San Bernardino

The first thing you'll see is the church and spectacular views are just behind it

Again it felt like at times we were intruding into people's private space!

This view made the walk worth it

Blue blue waters calling

Views of the hillside vineyards

When the path still felt "safe"

You can just see Vernazza in the distance

Um...where am I suppose to go?!?! The path continued on to the right just in front of the bush on the far right of the photo. That's right! Steep and nothing to the left to keep you safe!!!

Taken from below. Look at the drop!

My mother did not believe this path was meant to be walked on...but here's the proof! Red and white = a path

At least if one was to fall, you would fall into this?!?!

Vernazza is close Mum!!

She's happy! Or to be more accurate, not as angry with me....

What great views to have drinks to!

When we finally reached Vernazza, she really was tired and her knee quite sore. We bought some provisions for a simple dinner and she headed back to the apartment while I finally managed to dip into the azure waters that had been calling me the whole day! It was close to 7pm by the time I got to the water and the majority of the crowds had dispersed. How blissful it was to be in the cool cool water!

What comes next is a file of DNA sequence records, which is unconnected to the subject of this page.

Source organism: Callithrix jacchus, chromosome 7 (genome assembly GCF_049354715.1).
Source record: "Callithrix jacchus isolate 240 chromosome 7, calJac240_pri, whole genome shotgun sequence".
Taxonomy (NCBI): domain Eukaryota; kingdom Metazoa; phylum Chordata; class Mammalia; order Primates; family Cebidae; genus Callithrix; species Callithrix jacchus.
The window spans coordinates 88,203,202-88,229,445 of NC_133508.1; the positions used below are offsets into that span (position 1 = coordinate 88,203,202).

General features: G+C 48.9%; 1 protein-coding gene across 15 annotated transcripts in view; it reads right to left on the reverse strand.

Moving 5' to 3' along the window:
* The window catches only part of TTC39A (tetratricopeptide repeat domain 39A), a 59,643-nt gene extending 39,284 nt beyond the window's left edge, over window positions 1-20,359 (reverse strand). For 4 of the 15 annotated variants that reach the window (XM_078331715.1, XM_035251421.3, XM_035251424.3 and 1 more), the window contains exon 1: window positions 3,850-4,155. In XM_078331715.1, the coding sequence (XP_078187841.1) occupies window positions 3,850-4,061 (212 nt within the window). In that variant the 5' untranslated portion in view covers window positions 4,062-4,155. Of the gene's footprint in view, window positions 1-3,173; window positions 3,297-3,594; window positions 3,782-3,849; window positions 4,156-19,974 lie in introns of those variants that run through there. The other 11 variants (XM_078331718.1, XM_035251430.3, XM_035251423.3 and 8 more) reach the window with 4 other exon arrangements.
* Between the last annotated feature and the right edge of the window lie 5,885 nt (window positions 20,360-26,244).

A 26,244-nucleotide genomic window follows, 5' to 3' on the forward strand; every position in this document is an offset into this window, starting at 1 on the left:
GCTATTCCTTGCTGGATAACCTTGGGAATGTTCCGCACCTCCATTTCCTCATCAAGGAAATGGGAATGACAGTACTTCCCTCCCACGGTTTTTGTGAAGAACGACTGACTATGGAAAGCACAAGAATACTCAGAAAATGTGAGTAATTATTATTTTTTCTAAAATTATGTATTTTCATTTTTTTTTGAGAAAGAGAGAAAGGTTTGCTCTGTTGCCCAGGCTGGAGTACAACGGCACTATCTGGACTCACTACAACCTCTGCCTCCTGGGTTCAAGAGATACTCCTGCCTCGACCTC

Finally made it to the water!

Quiet enough to find a spot

I've noted a few links to help those who may be planning a trip to the 5T:
You can buy ATC bus tickets onboard or at train stations (cheaper). They are free if you have the Cinque Terre Card. ATC buses timetable is updated based on the season so be sure to check for the latest version. They ran pretty close to time except for in Corniglia where they seem to keep running up and down from the town to the station when the bus is filled.

Explora 5 Terre buses were new as of July 2016. This handy site gives a summary of the service although there has been minor changes since then including a new timetable. Unfortunately their buses were not running on the days we were here so I couldn't really give any account on what they were like or if it was better than using trains.

Be sure to work out which combination of transport will work best. This will very much depend on what you wish to see/do. e.g Cinque Terre card vs Cinque Terre Treno (includes trains for the whole day). There is also the option of using ferries to get from town to town. Most of the information on transport and trails are easily found online. You just need to have a plan and do the maths.